Advanced viewshed analysis: a Quantum GIS plug-in for the analysis of visual landscapes


Viewshed analysis is a standard feature of GIS software packages, such as ArcGIS (ESRI 2016), GRASS (Neteler et al. 2012) or ERDAS (2015). However, these implementations vary considerably in terms of their versatility and robustness. Software in the free domain is particularly poor in this respect: visibility analysis is generally implemented as a simple binary query (true/false) for elevation datasets (eg. GRASS or SAGA GIS). In order to meet the demands of a typical analysis concerning visual landscapes we would be interested to find out how deep are certain locations below the visible horizon, what is the overall visual potential of a landscape or which sites are connected in visual networks (cf. Higuchi (1983); Llobera (2003); Čučković (2015)).

Advanced viewshed analysis plug-in for open source Quantum GIS software has been made in order to meet some of these demands: besides standard binary viewshed it provides information on the depth at which objects may be hidden from view, mapping of visual horizon and analysis of intervisibility networks. As of version 0.5.1, the implemented algorithm has been adapted for intensive, repetitive viewshed calculation from multiple observation points.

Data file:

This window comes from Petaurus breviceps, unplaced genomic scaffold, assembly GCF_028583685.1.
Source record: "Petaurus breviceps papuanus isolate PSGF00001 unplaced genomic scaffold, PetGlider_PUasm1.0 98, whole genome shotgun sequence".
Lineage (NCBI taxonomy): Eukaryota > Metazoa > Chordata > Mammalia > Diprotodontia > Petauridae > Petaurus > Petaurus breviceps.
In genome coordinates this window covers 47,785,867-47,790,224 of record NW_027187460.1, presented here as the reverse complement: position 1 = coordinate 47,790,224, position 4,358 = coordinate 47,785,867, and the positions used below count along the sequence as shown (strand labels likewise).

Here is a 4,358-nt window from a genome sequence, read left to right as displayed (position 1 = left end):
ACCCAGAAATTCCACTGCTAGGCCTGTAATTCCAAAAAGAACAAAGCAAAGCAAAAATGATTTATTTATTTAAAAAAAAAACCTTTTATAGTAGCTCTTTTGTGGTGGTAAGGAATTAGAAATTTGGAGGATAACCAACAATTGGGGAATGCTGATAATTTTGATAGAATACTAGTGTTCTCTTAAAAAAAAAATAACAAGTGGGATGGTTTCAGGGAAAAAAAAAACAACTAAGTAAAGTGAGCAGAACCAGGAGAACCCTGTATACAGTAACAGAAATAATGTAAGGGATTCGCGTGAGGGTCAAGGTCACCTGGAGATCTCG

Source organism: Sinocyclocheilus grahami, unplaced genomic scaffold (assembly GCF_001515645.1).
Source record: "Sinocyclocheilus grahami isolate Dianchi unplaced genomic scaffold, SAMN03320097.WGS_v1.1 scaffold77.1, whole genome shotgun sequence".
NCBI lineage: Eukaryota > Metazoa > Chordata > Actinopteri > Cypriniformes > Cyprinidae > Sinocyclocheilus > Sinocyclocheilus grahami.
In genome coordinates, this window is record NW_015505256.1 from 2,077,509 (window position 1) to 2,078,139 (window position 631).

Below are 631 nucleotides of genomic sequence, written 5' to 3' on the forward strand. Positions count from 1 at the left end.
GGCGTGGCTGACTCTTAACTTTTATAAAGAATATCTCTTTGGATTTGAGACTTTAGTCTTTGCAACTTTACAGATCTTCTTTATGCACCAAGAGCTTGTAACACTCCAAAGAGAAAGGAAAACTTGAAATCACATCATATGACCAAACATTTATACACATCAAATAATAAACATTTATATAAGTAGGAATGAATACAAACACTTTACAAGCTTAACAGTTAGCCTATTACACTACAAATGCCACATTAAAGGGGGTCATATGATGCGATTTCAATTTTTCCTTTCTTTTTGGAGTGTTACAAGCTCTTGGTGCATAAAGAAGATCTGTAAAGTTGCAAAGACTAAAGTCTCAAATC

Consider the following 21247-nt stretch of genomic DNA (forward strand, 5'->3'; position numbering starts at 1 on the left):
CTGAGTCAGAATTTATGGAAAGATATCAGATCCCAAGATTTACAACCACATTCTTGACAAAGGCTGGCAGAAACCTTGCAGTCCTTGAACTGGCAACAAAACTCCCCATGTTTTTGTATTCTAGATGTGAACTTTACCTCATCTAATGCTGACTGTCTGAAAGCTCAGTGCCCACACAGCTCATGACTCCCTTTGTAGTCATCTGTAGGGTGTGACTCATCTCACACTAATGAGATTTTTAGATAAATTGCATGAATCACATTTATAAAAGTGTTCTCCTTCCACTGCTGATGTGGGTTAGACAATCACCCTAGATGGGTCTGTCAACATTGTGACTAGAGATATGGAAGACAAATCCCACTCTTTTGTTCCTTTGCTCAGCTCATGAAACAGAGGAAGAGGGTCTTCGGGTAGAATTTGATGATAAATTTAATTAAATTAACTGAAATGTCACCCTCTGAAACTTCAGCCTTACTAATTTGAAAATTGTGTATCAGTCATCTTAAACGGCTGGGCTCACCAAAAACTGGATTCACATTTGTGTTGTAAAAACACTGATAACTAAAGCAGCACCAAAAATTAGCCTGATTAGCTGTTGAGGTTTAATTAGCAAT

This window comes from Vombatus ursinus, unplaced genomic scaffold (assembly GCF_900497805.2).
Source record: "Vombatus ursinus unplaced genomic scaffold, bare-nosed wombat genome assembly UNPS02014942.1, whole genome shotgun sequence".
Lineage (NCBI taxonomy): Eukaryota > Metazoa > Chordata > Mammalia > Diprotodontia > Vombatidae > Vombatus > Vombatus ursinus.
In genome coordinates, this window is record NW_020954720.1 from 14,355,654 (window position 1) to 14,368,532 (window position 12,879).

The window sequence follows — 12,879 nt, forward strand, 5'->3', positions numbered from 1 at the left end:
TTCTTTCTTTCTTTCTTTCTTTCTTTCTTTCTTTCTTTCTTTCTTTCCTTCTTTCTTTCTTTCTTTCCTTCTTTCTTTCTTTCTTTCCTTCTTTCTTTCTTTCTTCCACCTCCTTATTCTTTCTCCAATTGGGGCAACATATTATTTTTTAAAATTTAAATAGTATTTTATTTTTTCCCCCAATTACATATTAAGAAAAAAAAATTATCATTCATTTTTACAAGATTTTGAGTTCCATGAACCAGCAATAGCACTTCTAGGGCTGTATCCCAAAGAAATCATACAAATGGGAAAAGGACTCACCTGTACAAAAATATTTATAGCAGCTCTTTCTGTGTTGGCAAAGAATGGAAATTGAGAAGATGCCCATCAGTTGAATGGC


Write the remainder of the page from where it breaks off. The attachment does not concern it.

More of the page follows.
The plug-in is coded in Python and is dependant of the Quantum GIS framework. More specifically, it makes use of following libraries (bundled with Quantum GIS): numpy, gdal and QGIS core library.

An example of intervisibility output:

Intervisibility network

Intervisibility network


Čučković, Zoran. 2015. “Exploring Intervisibility Networks: A Case Study from Bronze and Iron Age Istria (Croatia and Slovenia).” In CAA 2014 - 21st Century Archaeology : Proceedings of the 42nd Annual Conference on Computer Applications and Quantitative Methods in Archaeology, edited by François Giligny, François Djindjian, Laurent Costa, Paola Moscati, and Sandrine Robert, 469–478. Paris, France: Archaeopress.

ERDAS. 2015. “ERDAS Imagine Suite 2015.” Norcross: Hexagon Geospatial.

ESRI. 2016. “ArcGis Desktop: Release 10.4.” Redlands: Environmental Systems Research Institute.

Higuchi, Tadahiko. 1983. Visual and Spatial Structure of Landscapes. Cambridge, Mass.: MIT Press.

Llobera, Marcos. 2003. “Extending GIS-Based Visual Analysis: The Concept of Visualscapes.” International Journal of Geographical Information Science 17 (1): 25–48. doi:10.1080/713811741.

Neteler, Markus, M. Hamish Bowman, Martin Landa, and Markus Metz. 2012. “GRASS GIS: A Multi-Purpose Open Source GIS.” Environmental Modelling & Software 31: 124–30. doi: